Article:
Back in April, when the leading doctors made recommendations about how to handle COVID-19, they were sharing their best scientific guesses. By now, nearly every primary care and hospital medicine doctor in America has observed COVID-19 firsthand.

Together with our nurse colleagues, we have seen patients contract the disease, fight it, and recover or, sadly, die. Although there are still some questions that we don’t have answers for, we are now operating on experience.

Public health experts and contact tracers have spoken with hundreds of families right here in Vermont. As we approach what might be the most difficult time of the pandemic so far, we are better prepared regarding how to handle it. What we know now comes, not from far-off experts or from research, but from our own experiences. That is going to help us, as cases increase.

First, we can control this. By following all of the recommendations as best as we can, we can rein in this most recent spike of cases and keep it low. Even though we have all heard them a thousand times, I am going to repeat the complete list of mitigation steps here:

• Socialize outside or in well-ventilated areas.

• Stay 6 feet apart or more.

• Keep in-person visits short, 15 minutes or less, especially if you are visiting inside.

• Wear masks when in proximity to those you don’t live with.

• Avoid contact with others and wash your hands.

• Limit travel to only essential trips. (The dictionary definition of “essential” is “absolutely necessary or extremely important.” This rules out almost everything.)

• Wipe down frequently touched areas.

• Quarantine and get tested if you’ve done something risky.

• Isolate if you have symptoms.

While no one of these efforts will solve the problem entirely, all of them together will provide the best protection we can get. Cases will still happen, even among those who are careful. When they do, health care workers have been working hard to ensure (and continue to improve) the availability of testing and fast and easy results communication. Their goal is to keep isolated cases from turning into clusters and clusters from turning into outbreaks.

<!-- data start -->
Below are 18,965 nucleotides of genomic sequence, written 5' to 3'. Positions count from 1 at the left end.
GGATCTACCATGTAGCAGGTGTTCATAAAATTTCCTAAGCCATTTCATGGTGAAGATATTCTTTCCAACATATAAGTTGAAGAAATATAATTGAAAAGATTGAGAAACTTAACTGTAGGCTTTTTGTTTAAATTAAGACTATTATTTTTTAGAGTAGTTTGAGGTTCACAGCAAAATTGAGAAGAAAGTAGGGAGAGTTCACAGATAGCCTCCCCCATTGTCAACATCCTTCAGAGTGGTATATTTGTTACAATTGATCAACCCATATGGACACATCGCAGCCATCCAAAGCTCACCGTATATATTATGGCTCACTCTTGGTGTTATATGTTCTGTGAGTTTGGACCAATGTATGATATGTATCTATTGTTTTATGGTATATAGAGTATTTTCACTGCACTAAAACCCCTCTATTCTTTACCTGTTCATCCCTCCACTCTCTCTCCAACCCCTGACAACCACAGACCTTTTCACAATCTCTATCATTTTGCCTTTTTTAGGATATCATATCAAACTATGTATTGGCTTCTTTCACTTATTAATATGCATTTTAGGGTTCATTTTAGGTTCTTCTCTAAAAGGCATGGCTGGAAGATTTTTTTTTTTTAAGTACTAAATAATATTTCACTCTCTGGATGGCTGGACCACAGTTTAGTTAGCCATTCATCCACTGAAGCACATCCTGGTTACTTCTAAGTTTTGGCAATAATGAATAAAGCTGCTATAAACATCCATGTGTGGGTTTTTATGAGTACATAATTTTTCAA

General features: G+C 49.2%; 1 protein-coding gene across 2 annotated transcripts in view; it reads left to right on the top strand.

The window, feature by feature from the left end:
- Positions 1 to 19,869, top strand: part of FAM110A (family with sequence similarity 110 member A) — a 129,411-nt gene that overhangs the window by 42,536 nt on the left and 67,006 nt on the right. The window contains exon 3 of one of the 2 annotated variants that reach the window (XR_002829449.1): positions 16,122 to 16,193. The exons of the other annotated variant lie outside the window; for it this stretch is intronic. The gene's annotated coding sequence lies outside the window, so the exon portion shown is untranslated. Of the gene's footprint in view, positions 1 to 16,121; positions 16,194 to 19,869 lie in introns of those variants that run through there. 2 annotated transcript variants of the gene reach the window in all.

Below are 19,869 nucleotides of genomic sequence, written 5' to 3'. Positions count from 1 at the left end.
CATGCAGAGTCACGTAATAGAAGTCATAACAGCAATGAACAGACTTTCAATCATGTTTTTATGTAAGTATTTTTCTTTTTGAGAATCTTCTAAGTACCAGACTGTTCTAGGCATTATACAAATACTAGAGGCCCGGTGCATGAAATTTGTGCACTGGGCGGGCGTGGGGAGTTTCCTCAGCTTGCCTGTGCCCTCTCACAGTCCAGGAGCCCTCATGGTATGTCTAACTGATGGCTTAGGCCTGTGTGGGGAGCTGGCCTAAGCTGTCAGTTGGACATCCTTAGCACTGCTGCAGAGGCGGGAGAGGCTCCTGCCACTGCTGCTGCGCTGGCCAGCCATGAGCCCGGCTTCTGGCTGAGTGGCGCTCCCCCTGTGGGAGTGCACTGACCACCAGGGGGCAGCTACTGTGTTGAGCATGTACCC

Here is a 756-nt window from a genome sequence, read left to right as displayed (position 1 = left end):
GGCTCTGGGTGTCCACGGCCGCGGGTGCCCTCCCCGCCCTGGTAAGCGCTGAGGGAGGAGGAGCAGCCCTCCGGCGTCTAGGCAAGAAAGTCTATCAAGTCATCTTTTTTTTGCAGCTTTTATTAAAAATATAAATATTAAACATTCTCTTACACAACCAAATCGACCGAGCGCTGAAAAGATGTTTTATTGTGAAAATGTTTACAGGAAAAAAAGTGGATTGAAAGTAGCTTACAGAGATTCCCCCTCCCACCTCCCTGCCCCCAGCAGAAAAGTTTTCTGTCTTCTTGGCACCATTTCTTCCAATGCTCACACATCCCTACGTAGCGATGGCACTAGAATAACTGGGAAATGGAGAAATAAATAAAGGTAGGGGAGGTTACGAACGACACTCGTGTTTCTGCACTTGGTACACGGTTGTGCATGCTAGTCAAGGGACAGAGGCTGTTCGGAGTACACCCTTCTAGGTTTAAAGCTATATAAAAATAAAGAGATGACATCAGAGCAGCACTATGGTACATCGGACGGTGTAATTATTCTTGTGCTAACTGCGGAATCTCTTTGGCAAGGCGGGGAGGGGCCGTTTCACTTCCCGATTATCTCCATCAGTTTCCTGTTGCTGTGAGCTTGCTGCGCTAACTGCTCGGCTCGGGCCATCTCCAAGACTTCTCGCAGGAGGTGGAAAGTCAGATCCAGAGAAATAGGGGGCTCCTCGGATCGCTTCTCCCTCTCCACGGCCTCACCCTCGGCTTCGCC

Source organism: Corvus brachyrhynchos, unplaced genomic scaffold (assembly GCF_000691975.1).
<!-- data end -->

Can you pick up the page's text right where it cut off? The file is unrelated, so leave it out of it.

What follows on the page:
Second, it’s not easy. Everything about this pandemic is hard to hear, hard to believe and hard to endure. We are all in situations we could not have imagined before now. It is unsettling and unnerving. I have three pieces of advice that I have been sharing with my colleagues, family, friends:

• Let’s live in the middle ground between paralyzing fear and relaxed complacency. It’s certainly not a comfortable place to be, but it is manageable. If you feel yourself deviating too far to one extreme or the other, come back to that middle place. That middle place is one where you live cautiously. There’s equal emphasis on both words: live and cautiously.

• For me, and for others I have spoken with, it is helpful to look for the joy in everyday life, even in the face of adversity. For me, I find joy taking a run with my dogs. (Maybe it’s because they have no idea there’s a pandemic going on. They are still having just as much fun as ever, and that is so refreshing.)

• Let’s take comfort in the fact that pandemics end. They always have, and this one will end faster than most. Widespread vaccination will allow us to return to traveling and gathering in the ways we always have.

In short, stay with me Vermont. We are going to make it, if we can just hold on a little bit longer.


Trey Dobson, M.D., is chief medical officer at Southwestern Vermont Medical Center.

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